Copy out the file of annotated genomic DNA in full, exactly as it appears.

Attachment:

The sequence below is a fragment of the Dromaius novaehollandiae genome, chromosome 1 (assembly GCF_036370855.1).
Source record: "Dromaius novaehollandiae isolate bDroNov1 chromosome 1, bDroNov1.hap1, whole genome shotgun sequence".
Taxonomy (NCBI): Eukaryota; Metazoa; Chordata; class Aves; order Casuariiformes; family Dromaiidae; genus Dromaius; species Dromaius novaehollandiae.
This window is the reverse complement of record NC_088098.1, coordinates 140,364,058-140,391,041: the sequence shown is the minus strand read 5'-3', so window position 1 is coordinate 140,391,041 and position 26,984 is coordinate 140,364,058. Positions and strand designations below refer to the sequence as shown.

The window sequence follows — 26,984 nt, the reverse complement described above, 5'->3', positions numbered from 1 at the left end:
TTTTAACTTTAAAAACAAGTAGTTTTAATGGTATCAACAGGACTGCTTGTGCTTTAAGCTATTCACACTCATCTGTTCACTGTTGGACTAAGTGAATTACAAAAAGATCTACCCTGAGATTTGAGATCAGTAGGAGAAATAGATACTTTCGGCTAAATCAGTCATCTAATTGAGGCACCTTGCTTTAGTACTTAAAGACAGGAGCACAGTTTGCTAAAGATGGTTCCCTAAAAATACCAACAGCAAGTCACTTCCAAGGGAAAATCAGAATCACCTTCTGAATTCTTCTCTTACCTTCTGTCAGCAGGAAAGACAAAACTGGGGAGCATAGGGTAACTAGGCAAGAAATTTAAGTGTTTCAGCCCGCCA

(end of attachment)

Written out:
The sequence below is a fragment of the Dromaius novaehollandiae genome, chromosome 1 (assembly GCF_036370855.1).
Source record: "Dromaius novaehollandiae isolate bDroNov1 chromosome 1, bDroNov1.hap1, whole genome shotgun sequence".
Taxonomy (NCBI): Eukaryota; Metazoa; Chordata; class Aves; order Casuariiformes; family Dromaiidae; genus Dromaius; species Dromaius novaehollandiae.
This window is the reverse complement of record NC_088098.1, coordinates 140,364,058-140,391,041: the sequence shown is the minus strand read 5'-3', so window position 1 is coordinate 140,391,041 and position 26,984 is coordinate 140,364,058. Positions and strand designations below refer to the sequence as shown.

The window sequence follows — 26,984 nt, the reverse complement described above, 5'->3', positions numbered from 1 at the left end:
TTTTAACTTTAAAAACAAGTAGTTTTAATGGTATCAACAGGACTGCTTGTGCTTTAAGCTATTCACACTCATCTGTTCACTGTTGGACTAAGTGAATTACAAAAAGATCTACCCTGAGATTTGAGATCAGTAGGAGAAATAGATACTTTCGGCTAAATCAGTCATCTAATTGAGGCACCTTGCTTTAGTACTTAAAGACAGGAGCACAGTTTGCTAAAGATGGTTCCCTAAAAATACCAACAGCAAGTCACTTCCAAGGGAAAATCAGAATCACCTTCTGAATTCTTCTCTTACCTTCTGTCAGCAGGAAAGACAAAACTGGGGAGCATAGGGTAACTAGGCAAGAAATTTAAGTGTTTCAGCCCGCCA